Second, consider the foundation and nature of the moral law. It is the transcript of the character of God Himself.
Many years ago I was terribly disappointed to find that the administrator of one of my favorite websites had decided to leave the Reformed Baptist church he had been a part of. Part of his explanation for doing so was extremely disturbing to me. He told of how in his church they had studied the 10 commandments as they are expounded in the Westminster Larger Catechism, and how troubling that was to him. Anyone familiar with this section of the catechism will agree that it is extremely thorough. (In my opinion it is the finest concise exposition of the moral law in print.) But for this man, the exhaustive precision of what God requires was just too much. He told us that he thought to himself “Who could possibly do all this? Why even try?” I couldn’t believe it. I thought to myself, “What in the world is he going to do next time he comes across Matt. 5:48?”
Well, I have a much better use for this section of the catechism for you. Read through it again, examining the precision and exhaustive detail of the perfect obedience our Creator and Redeemer demands of us. But do that with two considerations in mind: 1. Ponder the fact that this is a description of exactly how our Lord Jesus Christ lived as he walk upon this earth. He perfectly kept every miniscule detail without the slightest deviation of any kind. Do you want to know what Christ is like? Study the moral law. 2. Consider the moral perfections described and realize that this perfection was not just something God came up with willy-nilly. This truly is the transcript of His character, to understand and love these commandments is to understand and love the author of these commandments. We all long to be more conformed to the image of our Lord and Savior. Conform yourself, inwardly and outwardly, to the demands of His moral law so that you will be more like Him.
And finally, I will conclude with what I believe ought to cause every believer to delight in God’s moral law. This has been the desire of my heart since the moment of my conversion. But unfortunately, the church has been so inundated by false teaching and fuzzy thinking about the law that it almost sounds like heresy to many. We delight in the moral law because it informs us how we can please the one who created and redeemed us!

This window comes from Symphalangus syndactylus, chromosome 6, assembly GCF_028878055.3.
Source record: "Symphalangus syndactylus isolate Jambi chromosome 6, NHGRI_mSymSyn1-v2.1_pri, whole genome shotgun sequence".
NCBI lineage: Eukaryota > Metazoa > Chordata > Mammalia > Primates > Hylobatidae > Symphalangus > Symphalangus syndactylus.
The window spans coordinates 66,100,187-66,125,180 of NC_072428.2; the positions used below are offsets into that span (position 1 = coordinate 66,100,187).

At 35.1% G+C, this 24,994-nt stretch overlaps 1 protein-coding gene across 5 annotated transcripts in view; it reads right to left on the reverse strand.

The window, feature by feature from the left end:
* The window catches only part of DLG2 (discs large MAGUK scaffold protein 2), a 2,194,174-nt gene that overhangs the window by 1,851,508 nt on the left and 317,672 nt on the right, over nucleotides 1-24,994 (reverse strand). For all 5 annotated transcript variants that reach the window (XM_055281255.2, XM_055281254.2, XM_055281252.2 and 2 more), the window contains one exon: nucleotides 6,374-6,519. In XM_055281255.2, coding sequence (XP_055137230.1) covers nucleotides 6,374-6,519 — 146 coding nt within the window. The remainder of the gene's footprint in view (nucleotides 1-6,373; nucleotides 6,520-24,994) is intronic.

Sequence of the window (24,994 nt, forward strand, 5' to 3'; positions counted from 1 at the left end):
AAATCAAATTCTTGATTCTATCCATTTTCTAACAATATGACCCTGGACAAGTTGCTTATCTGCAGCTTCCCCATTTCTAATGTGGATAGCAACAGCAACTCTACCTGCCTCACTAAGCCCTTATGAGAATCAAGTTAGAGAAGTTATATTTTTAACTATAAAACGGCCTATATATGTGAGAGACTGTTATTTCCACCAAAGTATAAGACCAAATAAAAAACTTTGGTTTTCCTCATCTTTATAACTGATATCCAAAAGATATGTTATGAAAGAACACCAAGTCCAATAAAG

Ralph Erskine put it this way:
A rigid matter was the law
Demanding brick, denying straw
But when with Gospel tongue it sings
It bids me fly, and gives me wings
For the unconverted man, the law is an unbearable burden. Making demands he can never fulfill, and providing absolutely no aid or consolation to anyone guilty of the slightest deviation from its requirements. But the gospel turns the law into something altogether different! Through the gospel, God takes the stony rebellious heart out of us and replaces it with a heart of flesh that seeks after God and yearns to please Him. The law then instructs us how we can show our gratitude and love for Him for whom we now live. Please allow me to make the necessary qualifications.
Unconverted man can do NOTHING to please God!
No one can do ANYTHING to earn God’s favor or salvation!
But neither of these truths contradicts the fact that Christians CAN and SHOULD live and behave in such a way that is pleasing to God! Paul Washer put it this way:
“[A lot of people] think that Christianity is you doing all the righteous things you hate and avoiding all the wicked things you love in order to go to Heaven. No, that’s a lost man with religion. A Christian is a person whose heart has been changed; they have new affections.” ~ Paul Washer, sermon, “Dating, Courtship, and Marriage.”
What are the new affections he speaks of? They are the love of Christ and the desire to please Him. But how do we go about accomplishing the desire to please Him? Is it that difficult to understand that one way to please someone is by doing what He tells you to do? It is Christ Himself who said “You are my friends if you do what I command you.” John 15:14.
Our obedience is utterly imperfect, it could never deserve God’s favor, but He looks upon our feeble efforts as a father watching a small child attempt to please him. He has cleansed the multitude impurities from our obedience with the blood of Christ and is truly pleased with it.
2 Corinthians 5:9 Therefore we make it our aim, whether present or absent, to be well pleasing to Him.
Colossians 1:10 that you may walk worthy of the Lord, fully pleasing Him, being fruitful in every good work and increasing in the knowledge of God;
Colossians 3:20 Children, obey your parents in all things, for this is well pleasing to the Lord.
1 John 3:22 And whatever we ask we receive from Him, because we keep His commandments and do those things that are pleasing in His sight.
This is why every Christian should delight in the moral law of God. Every true Christian eagerly desires to please the One who redeemed him. The moral law teaches us how to accomplish the goal of living a life pleasing to Him.